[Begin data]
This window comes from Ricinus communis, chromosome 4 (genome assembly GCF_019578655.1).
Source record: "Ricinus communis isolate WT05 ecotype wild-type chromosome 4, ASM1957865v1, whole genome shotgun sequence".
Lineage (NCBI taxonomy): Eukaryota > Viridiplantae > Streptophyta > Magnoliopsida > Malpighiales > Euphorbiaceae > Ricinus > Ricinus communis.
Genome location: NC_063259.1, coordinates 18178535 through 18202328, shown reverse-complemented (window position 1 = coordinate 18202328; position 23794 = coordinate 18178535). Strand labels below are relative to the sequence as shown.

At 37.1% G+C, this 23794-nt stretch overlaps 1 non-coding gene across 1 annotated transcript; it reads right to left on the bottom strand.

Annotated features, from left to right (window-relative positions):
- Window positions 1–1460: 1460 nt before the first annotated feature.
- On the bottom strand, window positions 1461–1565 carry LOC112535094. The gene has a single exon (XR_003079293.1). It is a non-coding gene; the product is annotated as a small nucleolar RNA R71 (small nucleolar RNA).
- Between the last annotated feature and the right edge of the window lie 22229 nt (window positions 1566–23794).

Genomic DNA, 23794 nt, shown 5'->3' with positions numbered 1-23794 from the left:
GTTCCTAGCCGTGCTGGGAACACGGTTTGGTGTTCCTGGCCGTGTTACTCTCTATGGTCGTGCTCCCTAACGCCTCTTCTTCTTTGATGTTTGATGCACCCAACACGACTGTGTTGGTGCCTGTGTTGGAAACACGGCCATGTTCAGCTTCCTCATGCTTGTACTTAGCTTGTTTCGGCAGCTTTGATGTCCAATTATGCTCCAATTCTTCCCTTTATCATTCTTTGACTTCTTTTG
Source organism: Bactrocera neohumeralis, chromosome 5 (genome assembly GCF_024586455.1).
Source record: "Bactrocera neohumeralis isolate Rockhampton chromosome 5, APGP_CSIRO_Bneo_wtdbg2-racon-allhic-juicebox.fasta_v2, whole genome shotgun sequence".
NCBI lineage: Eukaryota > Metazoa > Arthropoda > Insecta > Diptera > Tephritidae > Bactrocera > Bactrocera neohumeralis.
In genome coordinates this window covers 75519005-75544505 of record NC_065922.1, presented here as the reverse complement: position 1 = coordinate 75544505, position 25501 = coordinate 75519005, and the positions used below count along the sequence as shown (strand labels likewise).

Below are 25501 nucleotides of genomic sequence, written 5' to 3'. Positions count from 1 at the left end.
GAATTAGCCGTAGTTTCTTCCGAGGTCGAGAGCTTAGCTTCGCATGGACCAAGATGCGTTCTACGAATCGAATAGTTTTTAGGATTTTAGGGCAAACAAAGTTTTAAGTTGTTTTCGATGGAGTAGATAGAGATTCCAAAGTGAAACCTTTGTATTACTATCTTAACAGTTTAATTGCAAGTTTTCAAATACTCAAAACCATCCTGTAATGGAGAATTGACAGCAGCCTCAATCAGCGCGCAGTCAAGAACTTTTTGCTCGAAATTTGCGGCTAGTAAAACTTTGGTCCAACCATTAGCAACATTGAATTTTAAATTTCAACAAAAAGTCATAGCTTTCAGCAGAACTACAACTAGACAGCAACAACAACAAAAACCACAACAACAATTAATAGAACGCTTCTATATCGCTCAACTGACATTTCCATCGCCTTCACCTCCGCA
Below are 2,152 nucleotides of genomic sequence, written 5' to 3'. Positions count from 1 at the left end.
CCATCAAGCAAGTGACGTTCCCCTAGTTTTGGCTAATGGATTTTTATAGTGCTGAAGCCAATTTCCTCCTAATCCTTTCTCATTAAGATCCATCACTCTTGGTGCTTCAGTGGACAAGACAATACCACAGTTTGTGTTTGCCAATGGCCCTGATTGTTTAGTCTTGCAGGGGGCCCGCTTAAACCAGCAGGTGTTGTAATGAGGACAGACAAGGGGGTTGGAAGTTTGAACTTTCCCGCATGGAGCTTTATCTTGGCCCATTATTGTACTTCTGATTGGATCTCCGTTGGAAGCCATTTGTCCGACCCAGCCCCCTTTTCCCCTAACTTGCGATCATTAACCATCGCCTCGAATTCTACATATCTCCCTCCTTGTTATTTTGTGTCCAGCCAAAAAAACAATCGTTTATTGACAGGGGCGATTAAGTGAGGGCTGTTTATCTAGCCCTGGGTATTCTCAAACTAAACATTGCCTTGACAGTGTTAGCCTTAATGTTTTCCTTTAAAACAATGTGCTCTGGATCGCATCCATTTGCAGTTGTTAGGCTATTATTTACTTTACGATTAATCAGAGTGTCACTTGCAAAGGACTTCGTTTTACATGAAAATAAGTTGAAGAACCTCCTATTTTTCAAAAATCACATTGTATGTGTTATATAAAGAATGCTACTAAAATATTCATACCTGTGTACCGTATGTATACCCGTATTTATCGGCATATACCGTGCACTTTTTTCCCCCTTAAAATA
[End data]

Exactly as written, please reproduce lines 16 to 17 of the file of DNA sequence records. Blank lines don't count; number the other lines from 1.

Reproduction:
Below are 25501 nucleotides of genomic sequence, written 5' to 3'. Positions count from 1 at the left end.
GAATTAGCCGTAGTTTCTTCCGAGGTCGAGAGCTTAGCTTCGCATGGACCAAGATGCGTTCTACGAATCGAATAGTTTTTAGGATTTTAGGGCAAACAAAGTTTTAAGTTGTTTTCGATGGAGTAGATAGAGATTCCAAAGTGAAACCTTTGTATTACTATCTTAACAGTTTAATTGCAAGTTTTCAAATACTCAAAACCATCCTGTAATGGAGAATTGACAGCAGCCTCAATCAGCGCGCAGTCAAGAACTTTTTGCTCGAAATTTGCGGCTAGTAAAACTTTGGTCCAACCATTAGCAACATTGAATTTTAAATTTCAACAAAAAGTCATAGCTTTCAGCAGAACTACAACTAGACAGCAACAACAACAAAAACCACAACAACAATTAATAGAACGCTTCTATATCGCTCAACTGACATTTCCATCGCCTTCACCTCCGCA